by bradley13 (3053) Subscriber Badge on Sunday January 14 2018, @07:14PM (#622237) Homepage Journal

    "a risk of no more than 1 in 500 for launch and reentry."

    This is the problem. Western society has become totally risk averse. An astronaut flies a mission, what, once every two years? So assuming a 20 year career, that means at most 10 missions? So they are aiming for less than 2% mortality over the course of a career. That puts them in roughly the same danger category as farmers.

    That's too damned safe. This is a huge part of what makes spaceflight too expensive. This is why we are not making any progress. Imagine pioneers in earlier ages saying to themselves "oh dear, we can't go, it might be dangerous" - we would all still be living in stick huts in Africa.

    What will happen, of course, is that some other country - likely China at this point - will see the potential of owning the high ground, and will get serious about space exploitation. There are more than enough people willing to risk their lives on new frontiers - there always have been. The West will be left wondering what happened. Sort of like the once-great British empire, and the rather pathetic little country that is now talking about banning kitchen knives [express.co.uk] as too dangerous.

    --
    Everyone is somebody else's weirdo.
    • (Score: 0) by Anonymous Coward on Sunday January 14 2018, @07:29PM

      by Anonymous Coward on Sunday January 14 2018, @07:29PM (#622243)

      still be living in stick huts in Africa.

      Africans are wiser than you because all they need do to get technology is sit and wait for busy fools to invent it for them.

    • (Score: 4, Insightful) by frojack on Sunday January 14 2018, @08:04PM (17 children)

      by frojack (1554) Subscriber Badge on Sunday January 14 2018, @08:04PM (#622255) Journal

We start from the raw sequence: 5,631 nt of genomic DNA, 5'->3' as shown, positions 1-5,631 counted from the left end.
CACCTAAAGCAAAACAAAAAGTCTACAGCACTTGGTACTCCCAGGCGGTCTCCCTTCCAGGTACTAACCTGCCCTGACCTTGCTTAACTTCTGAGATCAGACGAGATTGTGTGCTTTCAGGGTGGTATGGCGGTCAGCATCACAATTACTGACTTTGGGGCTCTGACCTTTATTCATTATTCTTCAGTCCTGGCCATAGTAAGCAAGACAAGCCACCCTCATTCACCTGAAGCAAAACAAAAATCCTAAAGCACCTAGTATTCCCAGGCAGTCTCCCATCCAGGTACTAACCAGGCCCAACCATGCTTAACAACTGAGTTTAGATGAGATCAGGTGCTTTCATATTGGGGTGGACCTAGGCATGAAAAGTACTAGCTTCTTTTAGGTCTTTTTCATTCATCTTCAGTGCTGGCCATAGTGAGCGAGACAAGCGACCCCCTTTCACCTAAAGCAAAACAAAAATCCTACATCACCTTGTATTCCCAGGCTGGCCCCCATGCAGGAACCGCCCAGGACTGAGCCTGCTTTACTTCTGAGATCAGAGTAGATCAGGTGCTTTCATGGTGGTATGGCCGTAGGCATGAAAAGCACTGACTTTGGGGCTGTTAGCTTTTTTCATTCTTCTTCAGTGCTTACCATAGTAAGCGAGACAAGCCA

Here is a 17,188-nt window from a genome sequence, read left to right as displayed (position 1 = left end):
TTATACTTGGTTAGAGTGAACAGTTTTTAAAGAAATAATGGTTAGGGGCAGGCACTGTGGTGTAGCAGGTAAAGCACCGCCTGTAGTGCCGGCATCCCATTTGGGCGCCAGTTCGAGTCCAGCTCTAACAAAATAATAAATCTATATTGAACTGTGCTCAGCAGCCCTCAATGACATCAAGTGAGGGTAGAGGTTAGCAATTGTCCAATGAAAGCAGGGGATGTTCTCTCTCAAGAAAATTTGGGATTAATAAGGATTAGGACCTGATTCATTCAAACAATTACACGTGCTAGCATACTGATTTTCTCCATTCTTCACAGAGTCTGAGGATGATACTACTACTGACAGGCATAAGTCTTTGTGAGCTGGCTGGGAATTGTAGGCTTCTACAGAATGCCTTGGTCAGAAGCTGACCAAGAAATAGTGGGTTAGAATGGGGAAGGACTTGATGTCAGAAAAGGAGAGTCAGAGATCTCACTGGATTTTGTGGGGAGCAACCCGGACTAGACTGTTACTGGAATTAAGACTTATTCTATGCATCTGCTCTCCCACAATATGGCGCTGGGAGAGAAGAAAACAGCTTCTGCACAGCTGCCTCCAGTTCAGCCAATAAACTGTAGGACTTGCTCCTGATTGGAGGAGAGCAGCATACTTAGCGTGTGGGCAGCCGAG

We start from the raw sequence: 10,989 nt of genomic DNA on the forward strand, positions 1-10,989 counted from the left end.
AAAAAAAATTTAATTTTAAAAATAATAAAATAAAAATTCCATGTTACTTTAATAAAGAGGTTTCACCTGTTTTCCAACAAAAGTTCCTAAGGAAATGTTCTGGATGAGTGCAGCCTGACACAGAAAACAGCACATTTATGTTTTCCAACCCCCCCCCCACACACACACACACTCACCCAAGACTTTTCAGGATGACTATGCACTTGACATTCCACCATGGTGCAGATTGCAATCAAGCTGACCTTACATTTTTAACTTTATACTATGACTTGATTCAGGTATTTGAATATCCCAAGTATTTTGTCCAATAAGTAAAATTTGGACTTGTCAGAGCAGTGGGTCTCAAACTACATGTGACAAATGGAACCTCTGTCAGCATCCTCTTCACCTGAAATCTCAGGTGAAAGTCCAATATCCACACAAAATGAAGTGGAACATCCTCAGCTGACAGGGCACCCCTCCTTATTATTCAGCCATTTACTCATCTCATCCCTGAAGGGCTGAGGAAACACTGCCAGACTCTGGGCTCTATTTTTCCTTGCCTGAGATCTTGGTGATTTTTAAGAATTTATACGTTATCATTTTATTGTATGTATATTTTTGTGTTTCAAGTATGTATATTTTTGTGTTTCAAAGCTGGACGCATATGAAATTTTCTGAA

Too damned safe?

      1 in 500 is worse odds [fool.com] and Airforce or Navy combat pilots face, and higher than all combat deaths. Almost every other job death rate is measured in deaths per 100,000 workers.

      SpaceX has spent more time perfecting rocket return and landing than safe crew delivery.

      Half the people here just hand waive into existence the ability to land on mars, mine the asteroids, build colonies on the moon.

      A no greater than a 1-in-270 "loss of crew" is a ridiculously low bar for a profession some people around here insist must become commonplace.

      --
      No, you are mistaken. I've always had this sig.
      • (Score: 4, Insightful) by takyon on Sunday January 14 2018, @08:12PM (2 children)

        by takyon (881) <reversethis-{gro ... s} {ta} {noykat}> on Sunday January 14 2018, @08:12PM (#622256) Journal

        Can these odds even be effectively measured? Most space accidents seem to be caused by one-time design problems which are discovered and fixed in the aftermath. The low launch rate (of an individual rocket+spacecraft, or the industry overall) contributes to the uncertainty. Previous accidents hurt the record (SpaceX's two worst explosions get brought up constantly) but make future craft safer.